Philippines may be a ‘target,’ says ex-President Duterte, quoting Chinese envoy

According to Duterte, there are about 17 potential sites scattered nationwide, warning that the US could put “nuclear warheads” in those sites.

John Eric Mendoza

John Eric Mendoza

Philippine Daily Inquirer


This file photo taken on Dec. 4, 2019, shows then-President Rodrigo Duterte welcoming the newly-appointed Chinese ambassador to the Philippines, Huang Xilian, in Malacañan. (Photo from the Facebook page of RTVM)

June 30, 2023

MANILA — China could make the Philippines a target for providing places that could be used that could threaten its security, according to former President Rodrigo Duterte, saying that was what Chinese Ambassador Huang Xilian told him.

Duterte, who said he had regular meetings with Huang, made the revelation during his “Gikan sa Masa, Para sa Masa” program aired over SMNI on Monday.

“I reminded him again that the Philippines does not have a quarrel with China,” Duterte recalled. “But his answer was: ‘If you provide a place of, places where there can be an aggression to China, the Philippines could always be a target.”

The ambassador was alluding to the Enhanced Defense Cooperation Agreement (Edca) sites. Under Edca, US forces are allowed to rotate through Philippine military bases and also store defense equipment and supplies.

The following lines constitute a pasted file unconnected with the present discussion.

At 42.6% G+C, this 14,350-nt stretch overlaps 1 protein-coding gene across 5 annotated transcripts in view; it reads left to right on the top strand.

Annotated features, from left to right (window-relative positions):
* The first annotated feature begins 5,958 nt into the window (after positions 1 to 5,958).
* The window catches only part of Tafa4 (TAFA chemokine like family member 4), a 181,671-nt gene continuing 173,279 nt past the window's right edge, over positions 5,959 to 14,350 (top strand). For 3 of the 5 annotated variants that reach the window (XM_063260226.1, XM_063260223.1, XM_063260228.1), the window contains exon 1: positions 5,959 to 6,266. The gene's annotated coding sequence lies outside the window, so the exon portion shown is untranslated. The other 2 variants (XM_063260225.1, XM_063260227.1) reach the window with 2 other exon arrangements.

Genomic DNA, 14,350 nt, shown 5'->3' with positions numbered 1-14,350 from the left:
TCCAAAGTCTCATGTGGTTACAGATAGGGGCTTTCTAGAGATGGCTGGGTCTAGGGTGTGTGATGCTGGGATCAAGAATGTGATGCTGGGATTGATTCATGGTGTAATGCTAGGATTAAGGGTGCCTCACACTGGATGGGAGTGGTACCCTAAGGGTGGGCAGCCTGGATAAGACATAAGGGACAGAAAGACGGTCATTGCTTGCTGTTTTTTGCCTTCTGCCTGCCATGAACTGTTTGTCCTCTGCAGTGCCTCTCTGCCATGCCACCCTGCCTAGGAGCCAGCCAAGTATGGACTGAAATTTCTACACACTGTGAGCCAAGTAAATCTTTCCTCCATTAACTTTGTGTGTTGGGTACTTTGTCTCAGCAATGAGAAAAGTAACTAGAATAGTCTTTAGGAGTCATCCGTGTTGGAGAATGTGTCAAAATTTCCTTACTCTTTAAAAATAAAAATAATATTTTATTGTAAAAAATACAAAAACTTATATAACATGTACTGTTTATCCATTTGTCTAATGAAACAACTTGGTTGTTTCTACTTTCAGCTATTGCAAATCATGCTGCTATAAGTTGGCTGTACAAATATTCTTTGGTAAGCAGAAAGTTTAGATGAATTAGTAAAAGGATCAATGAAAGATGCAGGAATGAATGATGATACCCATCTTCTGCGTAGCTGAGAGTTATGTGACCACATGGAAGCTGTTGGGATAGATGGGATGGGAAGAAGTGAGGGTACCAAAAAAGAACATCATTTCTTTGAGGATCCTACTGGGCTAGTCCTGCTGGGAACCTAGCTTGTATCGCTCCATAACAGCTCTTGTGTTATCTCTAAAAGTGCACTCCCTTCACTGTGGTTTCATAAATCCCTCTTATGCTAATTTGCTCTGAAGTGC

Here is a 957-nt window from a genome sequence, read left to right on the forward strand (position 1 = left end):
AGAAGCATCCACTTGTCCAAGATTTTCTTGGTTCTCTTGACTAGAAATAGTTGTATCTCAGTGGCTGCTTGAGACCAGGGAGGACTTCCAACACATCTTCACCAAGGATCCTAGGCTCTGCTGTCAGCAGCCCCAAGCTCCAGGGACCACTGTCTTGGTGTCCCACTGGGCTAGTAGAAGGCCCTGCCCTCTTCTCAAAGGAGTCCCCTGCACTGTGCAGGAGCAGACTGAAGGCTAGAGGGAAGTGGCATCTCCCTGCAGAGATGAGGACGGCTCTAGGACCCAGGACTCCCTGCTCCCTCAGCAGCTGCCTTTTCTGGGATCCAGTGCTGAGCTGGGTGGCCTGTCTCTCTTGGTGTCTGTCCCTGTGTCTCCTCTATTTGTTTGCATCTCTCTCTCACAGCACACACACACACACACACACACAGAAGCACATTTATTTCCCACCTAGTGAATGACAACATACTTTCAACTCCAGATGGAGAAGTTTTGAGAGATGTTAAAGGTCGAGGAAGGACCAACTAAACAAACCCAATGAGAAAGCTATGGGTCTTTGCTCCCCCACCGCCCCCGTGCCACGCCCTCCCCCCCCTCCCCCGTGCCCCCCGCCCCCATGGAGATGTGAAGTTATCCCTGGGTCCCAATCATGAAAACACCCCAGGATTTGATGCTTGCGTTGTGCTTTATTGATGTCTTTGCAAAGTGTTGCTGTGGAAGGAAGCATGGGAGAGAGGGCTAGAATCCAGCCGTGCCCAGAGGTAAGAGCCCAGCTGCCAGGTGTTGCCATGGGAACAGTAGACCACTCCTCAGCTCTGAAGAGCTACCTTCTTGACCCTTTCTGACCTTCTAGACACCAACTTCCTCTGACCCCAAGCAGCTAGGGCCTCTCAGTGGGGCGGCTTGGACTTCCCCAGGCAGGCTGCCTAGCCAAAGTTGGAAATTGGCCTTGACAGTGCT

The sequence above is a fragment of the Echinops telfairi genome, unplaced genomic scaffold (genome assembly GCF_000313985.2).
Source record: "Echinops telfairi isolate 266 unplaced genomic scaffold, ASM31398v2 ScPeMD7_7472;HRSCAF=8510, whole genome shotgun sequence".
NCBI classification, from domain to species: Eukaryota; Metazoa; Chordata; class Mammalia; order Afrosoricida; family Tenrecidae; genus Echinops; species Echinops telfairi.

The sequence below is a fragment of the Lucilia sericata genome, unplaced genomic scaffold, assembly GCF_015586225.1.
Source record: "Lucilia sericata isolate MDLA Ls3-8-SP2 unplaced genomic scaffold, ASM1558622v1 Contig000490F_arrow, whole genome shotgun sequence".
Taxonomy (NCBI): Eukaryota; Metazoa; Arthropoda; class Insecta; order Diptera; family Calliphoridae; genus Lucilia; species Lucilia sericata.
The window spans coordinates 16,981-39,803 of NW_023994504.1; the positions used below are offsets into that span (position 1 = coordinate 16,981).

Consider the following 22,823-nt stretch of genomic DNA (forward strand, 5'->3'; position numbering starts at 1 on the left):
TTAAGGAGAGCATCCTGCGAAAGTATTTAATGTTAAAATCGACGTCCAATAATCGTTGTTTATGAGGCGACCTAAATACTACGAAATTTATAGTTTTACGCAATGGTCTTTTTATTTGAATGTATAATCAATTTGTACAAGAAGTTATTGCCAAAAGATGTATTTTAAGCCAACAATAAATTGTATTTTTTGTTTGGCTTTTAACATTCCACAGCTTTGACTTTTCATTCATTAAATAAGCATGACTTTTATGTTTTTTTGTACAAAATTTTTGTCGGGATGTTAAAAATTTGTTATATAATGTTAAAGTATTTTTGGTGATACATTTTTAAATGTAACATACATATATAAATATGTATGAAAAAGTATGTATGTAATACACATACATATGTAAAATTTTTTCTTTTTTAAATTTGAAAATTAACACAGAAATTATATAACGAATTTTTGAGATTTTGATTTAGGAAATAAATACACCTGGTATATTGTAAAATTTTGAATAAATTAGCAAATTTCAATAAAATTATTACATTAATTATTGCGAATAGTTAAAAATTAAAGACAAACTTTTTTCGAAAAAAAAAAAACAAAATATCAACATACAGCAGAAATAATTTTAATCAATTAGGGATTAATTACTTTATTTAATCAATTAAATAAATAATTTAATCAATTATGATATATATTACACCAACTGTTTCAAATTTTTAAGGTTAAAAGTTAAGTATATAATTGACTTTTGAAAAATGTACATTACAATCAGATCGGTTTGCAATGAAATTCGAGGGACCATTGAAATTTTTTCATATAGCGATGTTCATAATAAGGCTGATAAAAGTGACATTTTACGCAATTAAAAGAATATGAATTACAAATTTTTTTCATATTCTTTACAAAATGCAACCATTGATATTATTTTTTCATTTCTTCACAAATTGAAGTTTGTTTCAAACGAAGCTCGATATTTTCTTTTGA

According to Duterte, there are now around 17 potential Edca sites scattered nationwide, warning that the United States could put “nuclear warheads” in those sites.

“By granting bases to America, we can be sure — and I am sure as the sun rises in the east — that these nuclear bases, which now increased to 17, will have nuclear warheads,” he said.

“It would be pretty naive or stupidity for Filipinos to think that the Americans would only bring conventional warheads. Nuclear bombs are far too different… I think, or I believe, not think, that the Philippines would be a graveyard if war comes.”

Contrary to Duterte’s statement, the government has only officially identified nine Edca sites.

In April, Malacañang named the latest four additional Edca sites:

  • Camilo Osias Naval Base in Santa Ana town in Cagayan
  • Lal-lo Airport in Lal-lo town in Cagayan
  • Camp Melchor de la Cruz in Gamu, Isabela
  • Balabac, the southernmost island of Palawan.

Three of these new sites are relatively near Taiwan,  which China regards as a renegade province that it had been threatening to retake.

The Chinese Embassy also questioned the new Edca sites, saying the Philippines could “get dragged by the US to interfere in the Taiwan question.”

Following are the five other Edca sites:

  • Antonio Bautista Air Base in Palawan, which is closest to the Kalayaan Group of Islands
  • Basa Air Base in Pampanga, the home of the fighter planes  of the Philippine Air Force
  • Fort Magsaysay, the country’s largest military camp, in Nueva Ecija, which is a frequent location of Philippine-US military exercises
  • Mactan-Benito Ebuen Air Base in Cebu
  • Lumbia Air Base in Cagayan de Oro City

Edca is part of the country’s commitments to the US under the Mutual Defense Treaty.

Signed by two parties on August 30, 1951, the treaty states that both countries would support each other if an external party attacked either of them.


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